This post coming to you from the Gulf coast of Texas. Surprise! Our kids had never seen the ocean, and at least some of them were excited about saltwater fishing. So we decided to make the long (looong) drive to the nearest ocean to us, which is the Gulf of Mexico. That is why I am typing this from our rental house in Port Aransas, Texas. That is also why I don't have any photos. They don't seem to be loading.
Don't worry. We'll be home Sunday and I can post all the photos then. Until then, photo-less food!
Short version: Stir-fry, rice
Long version: I had taken out a couple of quart bags of already-cooked and shredded beef rib meat. I used one to make tamale filling, and one to make the stir-fry. The stir-fry also used up quite a lot of the vegetables I brought home from the school salad bar, including mushrooms, broccoli, spinach, and carrots.
I got all the kids into the kitchen with me to actually make the tamales this day too, so I wouldn't have to do it on Christmas Day.
Short version: Baked ham, scalloped potatoes, green salad with ranch dressing, chocolate roulade
Long version: This was a ham I bought before Thanksgiving when I was getting our turkey. Cubby had requested I cook it for Christmas, but the rest of the family was unwilling to give up their tamales. So we had the ham on Christmas Eve instead.
It was a spiral ham, which I've never cooked before. Not as wet, but easier to dry out while cooking, as well. I baked it covered, and then poured over a mixture of mustard, maple syrup, apple cider vinegar, and water for the last half hour or so. I didn't have pineapple juice to make the Best Ham in the World that my family raves over, but it was still good.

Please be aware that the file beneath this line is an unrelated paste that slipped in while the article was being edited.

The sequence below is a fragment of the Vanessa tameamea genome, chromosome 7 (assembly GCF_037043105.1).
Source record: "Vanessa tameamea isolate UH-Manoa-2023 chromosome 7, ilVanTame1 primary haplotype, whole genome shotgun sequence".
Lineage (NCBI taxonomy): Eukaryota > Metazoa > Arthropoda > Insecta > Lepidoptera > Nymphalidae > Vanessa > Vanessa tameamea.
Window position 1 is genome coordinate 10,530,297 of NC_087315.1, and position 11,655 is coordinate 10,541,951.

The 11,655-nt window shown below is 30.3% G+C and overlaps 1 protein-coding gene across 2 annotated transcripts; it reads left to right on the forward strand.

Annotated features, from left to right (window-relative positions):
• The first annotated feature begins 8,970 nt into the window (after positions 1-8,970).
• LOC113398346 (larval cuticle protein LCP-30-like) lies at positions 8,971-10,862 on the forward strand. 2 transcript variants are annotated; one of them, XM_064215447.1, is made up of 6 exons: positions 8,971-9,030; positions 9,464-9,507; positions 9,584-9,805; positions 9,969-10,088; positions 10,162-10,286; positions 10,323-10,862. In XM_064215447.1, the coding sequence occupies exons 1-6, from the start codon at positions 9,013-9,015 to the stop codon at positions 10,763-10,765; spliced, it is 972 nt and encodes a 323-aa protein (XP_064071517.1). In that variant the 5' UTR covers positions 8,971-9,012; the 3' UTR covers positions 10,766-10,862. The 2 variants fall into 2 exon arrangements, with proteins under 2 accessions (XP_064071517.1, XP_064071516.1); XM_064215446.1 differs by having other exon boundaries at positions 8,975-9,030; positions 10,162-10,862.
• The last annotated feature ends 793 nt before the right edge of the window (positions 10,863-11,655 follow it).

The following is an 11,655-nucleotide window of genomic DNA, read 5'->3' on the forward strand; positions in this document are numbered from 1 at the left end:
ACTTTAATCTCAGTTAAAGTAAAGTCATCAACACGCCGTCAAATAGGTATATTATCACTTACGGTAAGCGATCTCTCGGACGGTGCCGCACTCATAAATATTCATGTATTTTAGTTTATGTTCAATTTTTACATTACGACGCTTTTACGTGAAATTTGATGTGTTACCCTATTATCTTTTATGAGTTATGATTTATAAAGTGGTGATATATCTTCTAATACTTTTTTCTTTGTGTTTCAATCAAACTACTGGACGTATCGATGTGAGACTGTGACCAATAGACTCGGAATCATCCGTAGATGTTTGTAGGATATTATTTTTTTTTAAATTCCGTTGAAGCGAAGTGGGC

Scalloped potatoes are definitely a special occasion side dish for me to make, because I really dislike slicing all those potatoes with the mandolin part of my grater. Since I was doing it, though, I made a full 13"x9" Pyrex of them (potatoes, salt, pepper, Parmesan, milk, and cream). And then I forgot to put a pan under the casserole, resulting in dripping milk/cream all over the bottom of my oven and SO MUCH SMOKE.
Good thing it was warm enough to open the windows. Not warm, you understand, but warm enough. At least not as frigid as the previous two days.
I always make a chocolate roulade for Christmas or Christmas Eve, using the recipe in my old Jacques and Julia Cooking at Home cookbook. The recipe is online, too. Apparently, Martha Stewart has discovered it. She also posted a video of Jacques and Julia making the roulade, which is fun.
This was the show that A. and I used to watch in our basement apartment in Albany, NY. That's where I got the cookbook, too, from the bargain bin of a Barnes and Noble.
One of these years I'll think ahead enough to get good chocolate to make it, but this year, as all previous years, I've just used store-brand chocolate chips, and it's still delicious.
Short version: Tamales, eggnog, molasses cookies
Long version: Tamales are a New Mexico tradition for Christmas, and a delicious tradition they are. I make mine with beef and beef tallow instead of lard and pork, because I find they re-heat better that way. Also, I have a lot of beef on hand.
I use this recipe for eggnog, which neatly takes care of all the egg yolks leftover from the roulade.